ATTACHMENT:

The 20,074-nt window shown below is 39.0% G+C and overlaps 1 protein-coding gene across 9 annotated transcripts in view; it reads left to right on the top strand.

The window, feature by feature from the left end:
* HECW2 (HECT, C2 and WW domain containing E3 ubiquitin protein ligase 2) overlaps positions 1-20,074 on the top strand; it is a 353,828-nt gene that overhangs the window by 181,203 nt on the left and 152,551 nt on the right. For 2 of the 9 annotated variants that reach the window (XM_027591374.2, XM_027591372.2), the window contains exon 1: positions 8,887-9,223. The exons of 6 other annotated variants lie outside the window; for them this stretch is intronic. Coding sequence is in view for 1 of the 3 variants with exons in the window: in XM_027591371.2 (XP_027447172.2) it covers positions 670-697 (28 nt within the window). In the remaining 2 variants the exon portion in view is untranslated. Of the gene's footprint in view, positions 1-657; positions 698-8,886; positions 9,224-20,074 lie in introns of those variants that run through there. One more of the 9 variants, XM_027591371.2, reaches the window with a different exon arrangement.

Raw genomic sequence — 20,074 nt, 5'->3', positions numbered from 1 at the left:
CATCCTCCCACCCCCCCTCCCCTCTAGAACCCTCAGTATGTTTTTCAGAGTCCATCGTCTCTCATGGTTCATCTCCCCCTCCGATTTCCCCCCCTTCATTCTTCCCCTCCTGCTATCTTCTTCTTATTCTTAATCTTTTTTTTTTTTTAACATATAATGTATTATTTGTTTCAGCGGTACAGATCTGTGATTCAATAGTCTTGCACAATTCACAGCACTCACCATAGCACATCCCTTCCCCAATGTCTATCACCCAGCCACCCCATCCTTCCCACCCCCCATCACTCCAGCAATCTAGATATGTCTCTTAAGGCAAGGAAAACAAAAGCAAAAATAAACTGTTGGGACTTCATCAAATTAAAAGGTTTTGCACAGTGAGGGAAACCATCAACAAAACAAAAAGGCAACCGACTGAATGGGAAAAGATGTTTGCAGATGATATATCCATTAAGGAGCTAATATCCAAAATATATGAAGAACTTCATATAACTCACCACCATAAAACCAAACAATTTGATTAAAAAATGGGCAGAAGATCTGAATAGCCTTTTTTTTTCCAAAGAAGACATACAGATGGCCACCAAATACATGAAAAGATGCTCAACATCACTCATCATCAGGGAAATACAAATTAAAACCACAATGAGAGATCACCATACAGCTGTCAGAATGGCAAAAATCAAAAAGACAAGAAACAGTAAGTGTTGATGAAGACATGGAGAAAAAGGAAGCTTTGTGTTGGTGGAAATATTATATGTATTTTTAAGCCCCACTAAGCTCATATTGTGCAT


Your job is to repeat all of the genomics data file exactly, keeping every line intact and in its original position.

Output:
The 20,074-nt window shown below is 39.0% G+C and overlaps 1 protein-coding gene across 9 annotated transcripts in view; it reads left to right on the top strand.

The window, feature by feature from the left end:
* HECW2 (HECT, C2 and WW domain containing E3 ubiquitin protein ligase 2) overlaps positions 1-20,074 on the top strand; it is a 353,828-nt gene that overhangs the window by 181,203 nt on the left and 152,551 nt on the right. For 2 of the 9 annotated variants that reach the window (XM_027591374.2, XM_027591372.2), the window contains exon 1: positions 8,887-9,223. The exons of 6 other annotated variants lie outside the window; for them this stretch is intronic. Coding sequence is in view for 1 of the 3 variants with exons in the window: in XM_027591371.2 (XP_027447172.2) it covers positions 670-697 (28 nt within the window). In the remaining 2 variants the exon portion in view is untranslated. Of the gene's footprint in view, positions 1-657; positions 698-8,886; positions 9,224-20,074 lie in introns of those variants that run through there. One more of the 9 variants, XM_027591371.2, reaches the window with a different exon arrangement.

Raw genomic sequence — 20,074 nt, 5'->3', positions numbered from 1 at the left:
CATCCTCCCACCCCCCCTCCCCTCTAGAACCCTCAGTATGTTTTTCAGAGTCCATCGTCTCTCATGGTTCATCTCCCCCTCCGATTTCCCCCCCTTCATTCTTCCCCTCCTGCTATCTTCTTCTTATTCTTAATCTTTTTTTTTTTTTAACATATAATGTATTATTTGTTTCAGCGGTACAGATCTGTGATTCAATAGTCTTGCACAATTCACAGCACTCACCATAGCACATCCCTTCCCCAATGTCTATCACCCAGCCACCCCATCCTTCCCACCCCCCATCACTCCAGCAATCTAGATATGTCTCTTAAGGCAAGGAAAACAAAAGCAAAAATAAACTGTTGGGACTTCATCAAATTAAAAGGTTTTGCACAGTGAGGGAAACCATCAACAAAACAAAAAGGCAACCGACTGAATGGGAAAAGATGTTTGCAGATGATATATCCATTAAGGAGCTAATATCCAAAATATATGAAGAACTTCATATAACTCACCACCATAAAACCAAACAATTTGATTAAAAAATGGGCAGAAGATCTGAATAGCCTTTTTTTTTCCAAAGAAGACATACAGATGGCCACCAAATACATGAAAAGATGCTCAACATCACTCATCATCAGGGAAATACAAATTAAAACCACAATGAGAGATCACCATACAGCTGTCAGAATGGCAAAAATCAAAAAGACAAGAAACAGTAAGTGTTGATGAAGACATGGAGAAAAAGGAAGCTTTGTGTTGGTGGAAATATTATATGTATTTTTAAGCCCCACTAAGCTCATATTGTGCAT